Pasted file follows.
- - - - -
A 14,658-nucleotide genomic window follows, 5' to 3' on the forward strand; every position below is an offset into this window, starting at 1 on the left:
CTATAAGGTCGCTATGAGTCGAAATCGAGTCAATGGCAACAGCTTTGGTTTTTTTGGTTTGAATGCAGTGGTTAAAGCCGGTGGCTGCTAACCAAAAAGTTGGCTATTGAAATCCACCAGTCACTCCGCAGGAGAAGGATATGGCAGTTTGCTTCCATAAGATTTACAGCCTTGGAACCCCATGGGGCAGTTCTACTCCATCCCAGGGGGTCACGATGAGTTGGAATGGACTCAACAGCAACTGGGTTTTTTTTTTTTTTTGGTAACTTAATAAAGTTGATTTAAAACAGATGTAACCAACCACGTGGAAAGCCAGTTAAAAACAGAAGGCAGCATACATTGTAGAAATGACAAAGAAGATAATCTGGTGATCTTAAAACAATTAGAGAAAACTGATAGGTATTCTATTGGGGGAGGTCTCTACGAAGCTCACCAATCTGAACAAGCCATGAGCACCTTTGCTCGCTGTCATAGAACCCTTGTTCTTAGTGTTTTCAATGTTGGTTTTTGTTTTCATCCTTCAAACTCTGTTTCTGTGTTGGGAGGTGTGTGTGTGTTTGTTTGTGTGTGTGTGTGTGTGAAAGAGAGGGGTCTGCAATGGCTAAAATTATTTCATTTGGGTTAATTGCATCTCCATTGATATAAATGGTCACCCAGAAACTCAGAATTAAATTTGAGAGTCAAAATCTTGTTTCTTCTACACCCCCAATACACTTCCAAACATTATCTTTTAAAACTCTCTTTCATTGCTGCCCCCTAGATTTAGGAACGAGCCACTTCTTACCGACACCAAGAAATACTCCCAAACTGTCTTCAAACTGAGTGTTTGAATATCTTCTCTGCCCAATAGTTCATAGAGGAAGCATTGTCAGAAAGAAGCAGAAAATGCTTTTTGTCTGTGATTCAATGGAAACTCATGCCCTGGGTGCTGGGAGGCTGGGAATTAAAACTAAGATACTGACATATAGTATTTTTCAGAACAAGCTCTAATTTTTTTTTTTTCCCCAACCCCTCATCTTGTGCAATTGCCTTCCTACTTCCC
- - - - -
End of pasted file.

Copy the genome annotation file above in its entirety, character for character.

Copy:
A 14,658-nucleotide genomic window follows, 5' to 3' on the forward strand; every position below is an offset into this window, starting at 1 on the left:
CTATAAGGTCGCTATGAGTCGAAATCGAGTCAATGGCAACAGCTTTGGTTTTTTTGGTTTGAATGCAGTGGTTAAAGCCGGTGGCTGCTAACCAAAAAGTTGGCTATTGAAATCCACCAGTCACTCCGCAGGAGAAGGATATGGCAGTTTGCTTCCATAAGATTTACAGCCTTGGAACCCCATGGGGCAGTTCTACTCCATCCCAGGGGGTCACGATGAGTTGGAATGGACTCAACAGCAACTGGGTTTTTTTTTTTTTTTGGTAACTTAATAAAGTTGATTTAAAACAGATGTAACCAACCACGTGGAAAGCCAGTTAAAAACAGAAGGCAGCATACATTGTAGAAATGACAAAGAAGATAATCTGGTGATCTTAAAACAATTAGAGAAAACTGATAGGTATTCTATTGGGGGAGGTCTCTACGAAGCTCACCAATCTGAACAAGCCATGAGCACCTTTGCTCGCTGTCATAGAACCCTTGTTCTTAGTGTTTTCAATGTTGGTTTTTGTTTTCATCCTTCAAACTCTGTTTCTGTGTTGGGAGGTGTGTGTGTGTTTGTTTGTGTGTGTGTGTGTGTGAAAGAGAGGGGTCTGCAATGGCTAAAATTATTTCATTTGGGTTAATTGCATCTCCATTGATATAAATGGTCACCCAGAAACTCAGAATTAAATTTGAGAGTCAAAATCTTGTTTCTTCTACACCCCCAATACACTTCCAAACATTATCTTTTAAAACTCTCTTTCATTGCTGCCCCCTAGATTTAGGAACGAGCCACTTCTTACCGACACCAAGAAATACTCCCAAACTGTCTTCAAACTGAGTGTTTGAATATCTTCTCTGCCCAATAGTTCATAGAGGAAGCATTGTCAGAAAGAAGCAGAAAATGCTTTTTGTCTGTGATTCAATGGAAACTCATGCCCTGGGTGCTGGGAGGCTGGGAATTAAAACTAAGATACTGACATATAGTATTTTTCAGAACAAGCTCTAATTTTTTTTTTTTCCCCAACCCCTCATCTTGTGCAATTGCCTTCCTACTTCCC